When CMS proposed revising its Medicaid managed care regulations in November 2018, the new guidelines outlined an overall desire to streamline the managed care regulatory framework and relieve regulatory burdens on states. One specific item worth noting, however, is the update’s provision regarding institutions for mental diseases (IMD). In its 2016 update to its regulations, the first since 2002, CMS laid out policy to permit payments to MCOs for adult Medicaid enrollees receiving inpatient care from IMDs, so long as no stays in the IMDs exceeded 15 days in a single month. Referencing this policy in the proposed update, CMS has acknowledged that some states and stakeholders have requested federal payments for stays longer that 15 days, especially for Medicaid enrollees receiving substance use disorder (SUD) treatment. But CMS decided to stick to their 2016 policy, reiterating their findings and justifications.

What follows this reiteration, however, is additional language that encourages states to apply for section 1115(a) waivers that would, if approved, enable them to receive federal funding for Medicaid enrollees staying longer than 15 days in IMDs. They say they’ve identified no new data sources beyond what was used to guide the provisions in the 2016 rule, but they’ve requested public input on additional data that would better inform their policy. Plus, in keeping with their desire to ease regulations, CMS references the current 1115(a) SUD demonstration initiative developed in 2017, simplifying the application and approval process.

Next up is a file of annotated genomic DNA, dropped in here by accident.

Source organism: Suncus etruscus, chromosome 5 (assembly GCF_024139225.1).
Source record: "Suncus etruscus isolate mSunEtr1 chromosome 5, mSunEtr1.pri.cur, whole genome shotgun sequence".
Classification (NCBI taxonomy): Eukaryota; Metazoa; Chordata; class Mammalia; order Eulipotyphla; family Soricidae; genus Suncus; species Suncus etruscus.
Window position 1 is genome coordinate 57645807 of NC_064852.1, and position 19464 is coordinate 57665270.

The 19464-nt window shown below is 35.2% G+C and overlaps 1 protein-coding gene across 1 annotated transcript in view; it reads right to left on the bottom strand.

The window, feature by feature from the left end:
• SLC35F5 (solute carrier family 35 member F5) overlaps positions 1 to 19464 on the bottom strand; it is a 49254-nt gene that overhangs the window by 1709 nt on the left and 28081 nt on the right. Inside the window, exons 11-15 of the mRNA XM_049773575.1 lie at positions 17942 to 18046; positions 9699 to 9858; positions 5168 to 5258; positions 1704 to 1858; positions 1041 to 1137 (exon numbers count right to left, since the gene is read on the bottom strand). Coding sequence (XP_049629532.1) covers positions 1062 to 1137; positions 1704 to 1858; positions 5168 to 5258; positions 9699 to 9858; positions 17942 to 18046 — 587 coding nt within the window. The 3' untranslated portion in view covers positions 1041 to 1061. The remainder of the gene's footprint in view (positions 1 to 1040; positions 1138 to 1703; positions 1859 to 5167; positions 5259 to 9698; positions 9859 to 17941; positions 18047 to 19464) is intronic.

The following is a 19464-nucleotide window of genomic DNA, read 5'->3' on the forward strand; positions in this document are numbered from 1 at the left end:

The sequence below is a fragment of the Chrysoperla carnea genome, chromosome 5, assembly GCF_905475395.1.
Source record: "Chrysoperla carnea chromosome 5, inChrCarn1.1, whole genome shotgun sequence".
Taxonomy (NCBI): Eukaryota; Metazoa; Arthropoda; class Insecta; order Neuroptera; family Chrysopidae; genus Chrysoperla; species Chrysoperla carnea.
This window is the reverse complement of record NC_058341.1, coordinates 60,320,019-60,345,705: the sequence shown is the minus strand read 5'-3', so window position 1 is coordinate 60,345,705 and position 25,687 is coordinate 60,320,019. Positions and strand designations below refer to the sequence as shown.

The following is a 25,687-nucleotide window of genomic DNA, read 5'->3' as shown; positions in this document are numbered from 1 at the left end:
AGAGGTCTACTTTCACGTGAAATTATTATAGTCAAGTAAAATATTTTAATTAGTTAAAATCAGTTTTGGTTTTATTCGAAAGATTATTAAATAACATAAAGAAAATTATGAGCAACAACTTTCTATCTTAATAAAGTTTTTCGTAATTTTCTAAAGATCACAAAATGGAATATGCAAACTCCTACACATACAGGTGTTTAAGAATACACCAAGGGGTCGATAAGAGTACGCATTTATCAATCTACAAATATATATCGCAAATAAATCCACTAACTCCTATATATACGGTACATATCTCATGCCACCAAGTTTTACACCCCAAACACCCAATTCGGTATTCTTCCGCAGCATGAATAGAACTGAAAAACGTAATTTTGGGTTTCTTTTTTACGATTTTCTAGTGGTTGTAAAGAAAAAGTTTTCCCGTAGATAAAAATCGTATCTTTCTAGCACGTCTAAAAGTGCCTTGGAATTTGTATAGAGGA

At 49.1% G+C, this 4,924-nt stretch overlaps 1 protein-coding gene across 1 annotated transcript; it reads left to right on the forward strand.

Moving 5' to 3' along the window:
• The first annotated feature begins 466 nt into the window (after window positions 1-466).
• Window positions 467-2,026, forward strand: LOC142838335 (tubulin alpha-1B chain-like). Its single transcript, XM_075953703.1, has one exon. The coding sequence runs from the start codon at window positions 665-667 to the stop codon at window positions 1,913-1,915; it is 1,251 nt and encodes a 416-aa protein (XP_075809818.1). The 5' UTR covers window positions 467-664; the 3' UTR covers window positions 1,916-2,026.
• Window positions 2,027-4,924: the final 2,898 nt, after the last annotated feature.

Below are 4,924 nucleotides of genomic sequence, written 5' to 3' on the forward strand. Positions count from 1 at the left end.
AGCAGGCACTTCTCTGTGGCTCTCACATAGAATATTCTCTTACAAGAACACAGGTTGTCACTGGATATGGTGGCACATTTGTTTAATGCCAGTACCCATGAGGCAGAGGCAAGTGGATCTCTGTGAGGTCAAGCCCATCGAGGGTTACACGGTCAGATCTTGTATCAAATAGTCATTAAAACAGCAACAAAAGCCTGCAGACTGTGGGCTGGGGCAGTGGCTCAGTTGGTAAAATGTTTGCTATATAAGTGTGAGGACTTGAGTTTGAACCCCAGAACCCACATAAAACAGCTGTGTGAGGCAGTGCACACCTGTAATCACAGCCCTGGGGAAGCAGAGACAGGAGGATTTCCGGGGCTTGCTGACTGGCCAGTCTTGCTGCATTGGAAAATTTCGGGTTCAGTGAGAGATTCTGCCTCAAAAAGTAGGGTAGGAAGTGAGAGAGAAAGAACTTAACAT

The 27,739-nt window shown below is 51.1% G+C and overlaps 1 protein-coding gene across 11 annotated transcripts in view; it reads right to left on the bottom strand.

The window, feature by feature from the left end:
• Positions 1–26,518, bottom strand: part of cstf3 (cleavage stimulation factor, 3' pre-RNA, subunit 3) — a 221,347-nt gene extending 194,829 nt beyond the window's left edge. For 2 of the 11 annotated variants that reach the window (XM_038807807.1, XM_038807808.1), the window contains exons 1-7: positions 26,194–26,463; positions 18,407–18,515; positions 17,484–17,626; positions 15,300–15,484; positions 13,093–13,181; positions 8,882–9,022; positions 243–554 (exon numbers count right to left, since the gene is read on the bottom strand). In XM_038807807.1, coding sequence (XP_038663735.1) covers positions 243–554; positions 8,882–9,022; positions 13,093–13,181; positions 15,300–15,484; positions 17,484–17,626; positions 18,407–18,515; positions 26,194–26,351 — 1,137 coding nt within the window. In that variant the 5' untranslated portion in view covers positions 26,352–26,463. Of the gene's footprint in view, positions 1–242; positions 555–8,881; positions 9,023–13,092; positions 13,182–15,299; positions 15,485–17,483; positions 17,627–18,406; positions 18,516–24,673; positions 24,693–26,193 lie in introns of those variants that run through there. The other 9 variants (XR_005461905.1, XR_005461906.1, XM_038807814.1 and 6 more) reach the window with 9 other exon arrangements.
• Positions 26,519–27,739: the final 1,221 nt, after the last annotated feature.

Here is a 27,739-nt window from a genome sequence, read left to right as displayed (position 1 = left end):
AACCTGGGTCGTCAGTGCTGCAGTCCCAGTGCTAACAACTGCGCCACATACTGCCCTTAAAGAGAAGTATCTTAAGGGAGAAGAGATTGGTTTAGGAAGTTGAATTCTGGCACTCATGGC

Since its inception in 1966, CMS has dealt cautiously with mental disease. In earlier days, policy maintained a stance that the cost of treating mental disease should be a state responsibility, but with the decades-long growth of managed care, stances have shifted in turn. And now with the shocking onset of the opioid crisis, attitudes toward behavioral and mental health are transforming, too. Many are looking for solutions, and treatment through IMDs is turning up as one of them. CMS’ specific language in this new update maintains some caution, but it’s coupled with flexibility and an explicit willingness to work with states on specific programs with feasible regulations.

By Joe Madsen and Jeff Harris

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